Effort to allow recording of inmate interviews flounders
(by Lauren Berg, The Daily Progress, June 10, 2018, Link)
Almost a year after the Reporters Committee for Freedom of the Press sent a letter urging then-Gov. Terry McAuliffe and the Virginia Department of Corrections to change the department’s policy to allow journalists to use recording devices during prison interviews, the restrictive policy remains the same.
In the July letter, the Reporters Committee argued that the policy limits the public’s access to prisons, the speech of Virginia inmates and the ability of the news media to effectively report on matters of public concern.
“Audio and video recording provide the most accurate and credible material for a news story and can be essential to the public’s understanding of something as complex and important as the criminal justice system,” the letter stated.
In addition to the Reporters Committee, the letter was signed by representatives for the Virginia Association of Broadcasters; the Virginia Press Association; the Thomas Jefferson Center for the Protection of Free Expression; the University of Virginia School of Law First Amendment Clinic; and the Virginia Coalition for Open Government.
In 2011, the corrections department’s policy did actually permit the use of on-camera interviews and recording equipment on a case-by-case basis, but that changed in 2013, according to Caitlin Vogus, a staff attorney with the Reporters Committee. With no explanation, she said, the DOC eliminated all recorded interviews within mid- to maximum-security level prisons.
“We feel like with no explanation, it doesn’t make sense to change it,” Vogus said.
While Vogus said the Reporters Committee has no plans to take legal action, she said public access to the state’s prisons is an important matter. She said audio and video recordings are essential for the public to learn about individual cases and prison conditions.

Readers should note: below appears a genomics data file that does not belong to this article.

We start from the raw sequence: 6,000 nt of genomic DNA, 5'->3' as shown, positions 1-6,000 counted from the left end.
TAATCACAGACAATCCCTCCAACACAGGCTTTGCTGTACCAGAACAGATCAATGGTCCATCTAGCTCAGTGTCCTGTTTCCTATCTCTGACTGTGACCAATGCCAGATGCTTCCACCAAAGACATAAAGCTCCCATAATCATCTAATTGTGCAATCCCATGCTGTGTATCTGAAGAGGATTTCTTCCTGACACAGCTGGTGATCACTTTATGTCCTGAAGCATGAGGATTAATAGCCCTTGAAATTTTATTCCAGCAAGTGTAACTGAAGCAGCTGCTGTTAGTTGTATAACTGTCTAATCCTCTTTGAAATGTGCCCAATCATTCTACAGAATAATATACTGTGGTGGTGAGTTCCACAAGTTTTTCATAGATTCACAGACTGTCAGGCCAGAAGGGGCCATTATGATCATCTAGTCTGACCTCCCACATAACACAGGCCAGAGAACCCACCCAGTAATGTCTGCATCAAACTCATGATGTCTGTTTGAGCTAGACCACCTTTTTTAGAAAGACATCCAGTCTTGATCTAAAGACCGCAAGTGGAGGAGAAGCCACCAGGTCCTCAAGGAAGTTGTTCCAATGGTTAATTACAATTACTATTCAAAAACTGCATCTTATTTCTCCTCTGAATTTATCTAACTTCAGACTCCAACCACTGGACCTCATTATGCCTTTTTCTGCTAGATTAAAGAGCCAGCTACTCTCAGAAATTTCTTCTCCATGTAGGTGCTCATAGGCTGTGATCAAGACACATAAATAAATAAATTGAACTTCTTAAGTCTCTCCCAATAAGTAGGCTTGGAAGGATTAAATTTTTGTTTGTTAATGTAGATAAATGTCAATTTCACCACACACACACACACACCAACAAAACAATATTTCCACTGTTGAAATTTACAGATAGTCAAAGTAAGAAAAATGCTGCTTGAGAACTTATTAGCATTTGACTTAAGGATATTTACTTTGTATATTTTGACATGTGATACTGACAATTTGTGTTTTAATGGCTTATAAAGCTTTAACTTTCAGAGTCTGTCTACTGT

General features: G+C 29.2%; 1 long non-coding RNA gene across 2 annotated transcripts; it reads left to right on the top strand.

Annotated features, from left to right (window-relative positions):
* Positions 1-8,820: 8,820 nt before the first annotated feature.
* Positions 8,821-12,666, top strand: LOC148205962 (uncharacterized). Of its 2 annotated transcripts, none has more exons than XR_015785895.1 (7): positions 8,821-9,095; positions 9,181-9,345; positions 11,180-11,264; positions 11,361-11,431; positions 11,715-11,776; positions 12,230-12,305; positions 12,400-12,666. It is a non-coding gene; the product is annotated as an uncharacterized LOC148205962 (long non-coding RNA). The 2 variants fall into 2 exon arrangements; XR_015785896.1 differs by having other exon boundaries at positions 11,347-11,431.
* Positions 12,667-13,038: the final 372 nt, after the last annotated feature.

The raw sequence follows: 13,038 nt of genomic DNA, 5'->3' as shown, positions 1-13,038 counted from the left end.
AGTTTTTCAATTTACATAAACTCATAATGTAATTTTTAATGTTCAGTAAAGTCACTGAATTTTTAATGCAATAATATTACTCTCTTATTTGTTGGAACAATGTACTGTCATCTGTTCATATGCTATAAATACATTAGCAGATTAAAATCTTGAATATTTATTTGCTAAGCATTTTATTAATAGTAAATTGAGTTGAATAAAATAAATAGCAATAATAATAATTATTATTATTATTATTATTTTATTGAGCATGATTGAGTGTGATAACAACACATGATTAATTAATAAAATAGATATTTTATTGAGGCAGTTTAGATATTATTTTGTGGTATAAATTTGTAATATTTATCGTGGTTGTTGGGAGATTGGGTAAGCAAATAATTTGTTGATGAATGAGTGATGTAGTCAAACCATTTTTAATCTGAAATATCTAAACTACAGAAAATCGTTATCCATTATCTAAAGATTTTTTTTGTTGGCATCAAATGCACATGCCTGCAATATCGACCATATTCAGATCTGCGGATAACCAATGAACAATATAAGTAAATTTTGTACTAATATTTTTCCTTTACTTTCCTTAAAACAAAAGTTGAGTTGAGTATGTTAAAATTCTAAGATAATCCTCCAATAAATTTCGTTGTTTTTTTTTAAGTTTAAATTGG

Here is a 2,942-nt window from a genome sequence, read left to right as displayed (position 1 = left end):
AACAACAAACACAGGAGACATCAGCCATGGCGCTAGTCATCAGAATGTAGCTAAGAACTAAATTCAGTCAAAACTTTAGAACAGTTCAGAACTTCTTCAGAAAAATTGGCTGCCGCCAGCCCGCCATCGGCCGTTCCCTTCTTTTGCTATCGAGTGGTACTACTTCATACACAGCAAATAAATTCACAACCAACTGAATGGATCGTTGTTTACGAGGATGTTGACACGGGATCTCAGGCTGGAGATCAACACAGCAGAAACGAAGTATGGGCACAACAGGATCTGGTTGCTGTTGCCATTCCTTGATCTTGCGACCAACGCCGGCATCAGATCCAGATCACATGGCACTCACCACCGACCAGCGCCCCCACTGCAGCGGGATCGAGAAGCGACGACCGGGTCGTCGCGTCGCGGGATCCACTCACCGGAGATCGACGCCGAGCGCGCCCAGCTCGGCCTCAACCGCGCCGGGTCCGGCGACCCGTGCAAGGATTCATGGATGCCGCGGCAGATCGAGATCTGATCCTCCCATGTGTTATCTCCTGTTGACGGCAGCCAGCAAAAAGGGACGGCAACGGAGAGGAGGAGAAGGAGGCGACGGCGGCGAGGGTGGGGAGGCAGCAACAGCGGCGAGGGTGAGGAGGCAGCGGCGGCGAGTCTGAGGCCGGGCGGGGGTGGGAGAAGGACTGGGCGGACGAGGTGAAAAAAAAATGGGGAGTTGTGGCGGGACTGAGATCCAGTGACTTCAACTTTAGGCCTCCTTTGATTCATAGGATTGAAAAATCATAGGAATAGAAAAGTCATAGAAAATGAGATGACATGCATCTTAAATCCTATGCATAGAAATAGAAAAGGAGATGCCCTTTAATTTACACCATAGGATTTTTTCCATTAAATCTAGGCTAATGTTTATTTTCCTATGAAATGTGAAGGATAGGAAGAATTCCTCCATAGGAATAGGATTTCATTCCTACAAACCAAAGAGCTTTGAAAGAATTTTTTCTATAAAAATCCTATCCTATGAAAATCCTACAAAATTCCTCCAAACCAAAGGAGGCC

According to the DOC’s operating procedure for offender access to the media, which was reviewed in 2016 and remained unchanged, media personnel need to make written requests for interviews with inmates. In-person interviews must be requested at least 24 hours prior to the interview and only pen and paper are permitted during the interview.
“Whenever possible, telephone interviews shall be encouraged in lieu of in-person interviews,” according to the policy, which cited concerns for safety and security.
The inmate also must give written consent before interviews. And for prisoners on death row, the journalist must notify the inmate’s attorney, the policy states. For prisons that have lower-level security, recorded interviews are limited to two hours and must be approved beforehand.
A few days after the Reporters Committee’s letter was sent, Lisa Kinney, director of communications for the DOC, sent a reply agreeing that all inmates should be able to contact the media and be eligible for both in-person and phone interviews. But, she said, the interviews can only be conducted over the phone or with pen and paper to ensure safety and security.
While the reply did not quite explain why the policy was changed, it did state that bringing cameras and other equipment creates a need for additional staff time to search and secure the reporter before they are allowed into the prison.
“The idea that [the policy] should be, as you state in your letter, ‘revoked and replaced with one granting discretion over such interviews to the individual facilities regardless of security level …’ is wholly unsafe and unworkable,” according to Kinney’s reply. “There is no state in the country, to our knowledge, with such a policy.”
She said the DOC’s goal is to keep inmates, staff and visitors safe and that the department is not concerned about the content of potential interviews.
Kinney did not return multiple calls and emails seeking comment on why the policy was changed.
Local attorney Jeff Fogel remembers the policy change happening after a German TV crew wanted to interview Jens Soering, who was convicted of the brutal murder of a Bedford County couple in 1985. The crew was allowed to interview Soering on camera, Fogel said, but shortly after that, the policy was changed to ban cameras and recording devices. But Fogel said there’s no evidence that there is a connection between the Soering interview and the policy change.
“Historically, we’ve had a terrible prison system and it hasn’t been working,” Fogel said. “There are too many people in prisons and jails, and shedding any light on it is good.”
He said it’s important that reporters be allowed to show the public what happens in Virginia prisons.
“Some of these stories are important stories — especially for those improperly or illegally convicted,” Fogel said. “The public is entitled to know what goes on.”